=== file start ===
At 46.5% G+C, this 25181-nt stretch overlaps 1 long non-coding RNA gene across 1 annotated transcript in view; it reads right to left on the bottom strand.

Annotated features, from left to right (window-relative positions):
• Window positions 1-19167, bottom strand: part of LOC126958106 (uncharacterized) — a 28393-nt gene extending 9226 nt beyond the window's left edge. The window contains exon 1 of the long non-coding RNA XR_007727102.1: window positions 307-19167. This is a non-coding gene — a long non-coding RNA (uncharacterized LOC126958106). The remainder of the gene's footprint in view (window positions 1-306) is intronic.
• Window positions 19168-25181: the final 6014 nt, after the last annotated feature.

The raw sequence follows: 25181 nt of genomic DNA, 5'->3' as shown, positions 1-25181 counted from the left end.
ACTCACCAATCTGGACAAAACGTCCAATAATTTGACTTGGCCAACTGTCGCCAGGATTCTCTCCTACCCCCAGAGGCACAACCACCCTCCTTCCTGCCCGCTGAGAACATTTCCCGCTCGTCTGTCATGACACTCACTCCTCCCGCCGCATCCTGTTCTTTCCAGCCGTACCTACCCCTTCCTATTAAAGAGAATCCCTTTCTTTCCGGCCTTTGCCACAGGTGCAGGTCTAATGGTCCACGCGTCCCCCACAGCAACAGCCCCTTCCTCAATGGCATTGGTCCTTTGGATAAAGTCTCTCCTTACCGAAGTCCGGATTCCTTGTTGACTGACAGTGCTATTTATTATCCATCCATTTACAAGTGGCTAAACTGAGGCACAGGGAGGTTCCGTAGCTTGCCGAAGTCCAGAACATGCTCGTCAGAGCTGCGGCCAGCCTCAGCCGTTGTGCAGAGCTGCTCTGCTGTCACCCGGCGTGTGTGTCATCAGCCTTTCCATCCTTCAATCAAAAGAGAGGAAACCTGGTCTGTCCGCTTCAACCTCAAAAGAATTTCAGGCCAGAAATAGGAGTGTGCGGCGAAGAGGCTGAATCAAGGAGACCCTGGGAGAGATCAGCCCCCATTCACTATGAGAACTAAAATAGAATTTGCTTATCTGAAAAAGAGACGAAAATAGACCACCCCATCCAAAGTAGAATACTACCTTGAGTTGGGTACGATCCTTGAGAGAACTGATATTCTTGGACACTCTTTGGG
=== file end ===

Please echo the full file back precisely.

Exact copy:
At 46.5% G+C, this 25181-nt stretch overlaps 1 long non-coding RNA gene across 1 annotated transcript in view; it reads right to left on the bottom strand.

Annotated features, from left to right (window-relative positions):
• Window positions 1-19167, bottom strand: part of LOC126958106 (uncharacterized) — a 28393-nt gene extending 9226 nt beyond the window's left edge. The window contains exon 1 of the long non-coding RNA XR_007727102.1: window positions 307-19167. This is a non-coding gene — a long non-coding RNA (uncharacterized LOC126958106). The remainder of the gene's footprint in view (window positions 1-306) is intronic.
• Window positions 19168-25181: the final 6014 nt, after the last annotated feature.

The raw sequence follows: 25181 nt of genomic DNA, 5'->3' as shown, positions 1-25181 counted from the left end.
ACTCACCAATCTGGACAAAACGTCCAATAATTTGACTTGGCCAACTGTCGCCAGGATTCTCTCCTACCCCCAGAGGCACAACCACCCTCCTTCCTGCCCGCTGAGAACATTTCCCGCTCGTCTGTCATGACACTCACTCCTCCCGCCGCATCCTGTTCTTTCCAGCCGTACCTACCCCTTCCTATTAAAGAGAATCCCTTTCTTTCCGGCCTTTGCCACAGGTGCAGGTCTAATGGTCCACGCGTCCCCCACAGCAACAGCCCCTTCCTCAATGGCATTGGTCCTTTGGATAAAGTCTCTCCTTACCGAAGTCCGGATTCCTTGTTGACTGACAGTGCTATTTATTATCCATCCATTTACAAGTGGCTAAACTGAGGCACAGGGAGGTTCCGTAGCTTGCCGAAGTCCAGAACATGCTCGTCAGAGCTGCGGCCAGCCTCAGCCGTTGTGCAGAGCTGCTCTGCTGTCACCCGGCGTGTGTGTCATCAGCCTTTCCATCCTTCAATCAAAAGAGAGGAAACCTGGTCTGTCCGCTTCAACCTCAAAAGAATTTCAGGCCAGAAATAGGAGTGTGCGGCGAAGAGGCTGAATCAAGGAGACCCTGGGAGAGATCAGCCCCCATTCACTATGAGAACTAAAATAGAATTTGCTTATCTGAAAAAGAGACGAAAATAGACCACCCCATCCAAAGTAGAATACTACCTTGAGTTGGGTACGATCCTTGAGAGAACTGATATTCTTGGACACTCTTTGGG